The richest kind of thanksgiving

A day set aside for thanksgiving is traditional in the United States and in some other countries. And often it is a rich occasion for gatherings with family and friends. The most important thing, however, is the richness of our gratitude. The richest kind of thanksgiving is spiritual; it is gratitude for the goodness and love God bestows on each and every one of His dear children universally. This is gratitude any person can feel in their heart and express in their life, regardless of their present human circumstances—and when it is sincere, it brings increasing evidence of God’s goodness and care more fully into one’s life.

Perhaps it’s the measure of our sincerity that counts most when it comes to gratitude. This idea came rather poignantly to my attention as I pondered again some of the things Mary Baker Eddy says about gratitude. Take this statement in Science and Health with Key to the Scriptures, for example: “Action expresses more gratitude than speech” (p. 3). It was a moving reminder to me that, while it is indeed good to verbally express gratitude for our God-bestowed blessings—perhaps in a testimony at the Thanksgiving Day service in a Church of Christ, Scientist—the sincerity of our gratitude can only be measured by how fully we express our gratitude in the way we live.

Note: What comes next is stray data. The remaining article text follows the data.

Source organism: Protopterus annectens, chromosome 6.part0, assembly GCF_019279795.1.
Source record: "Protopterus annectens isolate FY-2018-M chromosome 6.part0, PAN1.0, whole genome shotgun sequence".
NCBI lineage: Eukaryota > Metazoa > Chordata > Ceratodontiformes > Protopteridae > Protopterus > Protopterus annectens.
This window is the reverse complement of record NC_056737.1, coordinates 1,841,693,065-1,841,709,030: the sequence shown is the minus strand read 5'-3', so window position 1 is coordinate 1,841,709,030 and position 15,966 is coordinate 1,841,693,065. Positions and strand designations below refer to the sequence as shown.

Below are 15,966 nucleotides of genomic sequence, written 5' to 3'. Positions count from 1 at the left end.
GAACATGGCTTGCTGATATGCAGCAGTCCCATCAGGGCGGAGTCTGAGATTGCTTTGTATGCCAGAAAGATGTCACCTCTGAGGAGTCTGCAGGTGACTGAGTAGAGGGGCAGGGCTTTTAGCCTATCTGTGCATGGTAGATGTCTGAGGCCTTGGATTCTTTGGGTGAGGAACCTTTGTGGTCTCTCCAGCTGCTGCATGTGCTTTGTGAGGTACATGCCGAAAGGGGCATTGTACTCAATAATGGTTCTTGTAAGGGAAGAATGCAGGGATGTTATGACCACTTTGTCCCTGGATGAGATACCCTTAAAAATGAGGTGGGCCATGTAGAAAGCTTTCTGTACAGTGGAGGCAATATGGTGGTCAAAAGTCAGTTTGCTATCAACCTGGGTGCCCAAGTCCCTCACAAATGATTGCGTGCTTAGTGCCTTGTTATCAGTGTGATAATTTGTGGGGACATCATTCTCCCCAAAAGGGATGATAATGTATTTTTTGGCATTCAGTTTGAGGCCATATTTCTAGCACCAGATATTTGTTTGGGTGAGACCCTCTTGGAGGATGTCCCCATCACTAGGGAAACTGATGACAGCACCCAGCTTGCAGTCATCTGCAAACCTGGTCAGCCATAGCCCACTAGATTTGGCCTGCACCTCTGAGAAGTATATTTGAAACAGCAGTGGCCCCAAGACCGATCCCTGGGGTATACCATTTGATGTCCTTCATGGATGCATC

What came to mind as I thought of this was how Jesus responded as he sat and watched people cast their contributions into the treasury. He saw many rich folk contributing of their wealth, while one poor woman—a widow—contributed everything she had, “two mites, which make a farthing.” Jesus called his disciples to him, and said to them: “This poor widow hath cast more in, than all they which have cast into the treasury: for all they did cast in of their abundance; but she of her want did cast in all that she had, even all her living” (see Mark 12:41–44). I began to see how this applied to expressing gratitude for the rich blessings we receive through the study of Christian Science. No matter how rich, or poor, we are in our understanding of the spiritual truths of Christian Science, the sincerity of our gratitude can only be measured by how much we are giving of ourselves by putting that understanding into practice. Giving our all by practicing what we do understand is true gratitude. And it is the only way we grow even richer in our understanding of God and His spiritual creation. 

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Bible Lens
Bible Lens—November 21–27, 2016
November 21, 2016

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